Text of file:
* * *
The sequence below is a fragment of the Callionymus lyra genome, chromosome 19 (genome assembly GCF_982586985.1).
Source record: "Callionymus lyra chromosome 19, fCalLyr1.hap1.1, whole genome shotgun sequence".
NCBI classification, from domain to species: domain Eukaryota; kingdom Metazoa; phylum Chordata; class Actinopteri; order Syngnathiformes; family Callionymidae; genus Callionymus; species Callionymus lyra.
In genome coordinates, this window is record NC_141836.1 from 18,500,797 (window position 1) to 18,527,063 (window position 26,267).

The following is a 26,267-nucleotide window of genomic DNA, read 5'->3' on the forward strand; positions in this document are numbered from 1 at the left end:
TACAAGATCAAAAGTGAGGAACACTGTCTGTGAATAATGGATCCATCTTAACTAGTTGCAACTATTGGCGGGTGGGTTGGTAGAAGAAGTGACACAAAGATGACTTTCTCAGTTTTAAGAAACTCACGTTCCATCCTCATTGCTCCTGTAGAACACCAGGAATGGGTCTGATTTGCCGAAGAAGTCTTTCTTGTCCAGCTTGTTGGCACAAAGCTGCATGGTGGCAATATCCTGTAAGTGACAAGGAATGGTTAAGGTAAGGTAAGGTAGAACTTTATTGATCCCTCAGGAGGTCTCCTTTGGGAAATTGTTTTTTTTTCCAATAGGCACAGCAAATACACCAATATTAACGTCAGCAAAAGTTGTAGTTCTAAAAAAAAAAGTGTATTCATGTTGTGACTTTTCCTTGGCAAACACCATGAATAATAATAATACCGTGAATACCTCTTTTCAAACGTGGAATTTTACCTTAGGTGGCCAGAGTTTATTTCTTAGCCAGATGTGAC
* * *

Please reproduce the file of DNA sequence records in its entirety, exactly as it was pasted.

The sequence below is a fragment of the Callionymus lyra genome, chromosome 19 (genome assembly GCF_982586985.1).
Source record: "Callionymus lyra chromosome 19, fCalLyr1.hap1.1, whole genome shotgun sequence".
NCBI classification, from domain to species: domain Eukaryota; kingdom Metazoa; phylum Chordata; class Actinopteri; order Syngnathiformes; family Callionymidae; genus Callionymus; species Callionymus lyra.
In genome coordinates, this window is record NC_141836.1 from 18,500,797 (window position 1) to 18,527,063 (window position 26,267).

The following is a 26,267-nucleotide window of genomic DNA, read 5'->3' on the forward strand; positions in this document are numbered from 1 at the left end:
TACAAGATCAAAAGTGAGGAACACTGTCTGTGAATAATGGATCCATCTTAACTAGTTGCAACTATTGGCGGGTGGGTTGGTAGAAGAAGTGACACAAAGATGACTTTCTCAGTTTTAAGAAACTCACGTTCCATCCTCATTGCTCCTGTAGAACACCAGGAATGGGTCTGATTTGCCGAAGAAGTCTTTCTTGTCCAGCTTGTTGGCACAAAGCTGCATGGTGGCAATATCCTGTAAGTGACAAGGAATGGTTAAGGTAAGGTAAGGTAGAACTTTATTGATCCCTCAGGAGGTCTCCTTTGGGAAATTGTTTTTTTTTCCAATAGGCACAGCAAATACACCAATATTAACGTCAGCAAAAGTTGTAGTTCTAAAAAAAAAAGTGTATTCATGTTGTGACTTTTCCTTGGCAAACACCATGAATAATAATAATACCGTGAATACCTCTTTTCAAACGTGGAATTTTACCTTAGGTGGCCAGAGTTTATTTCTTAGCCAGATGTGAC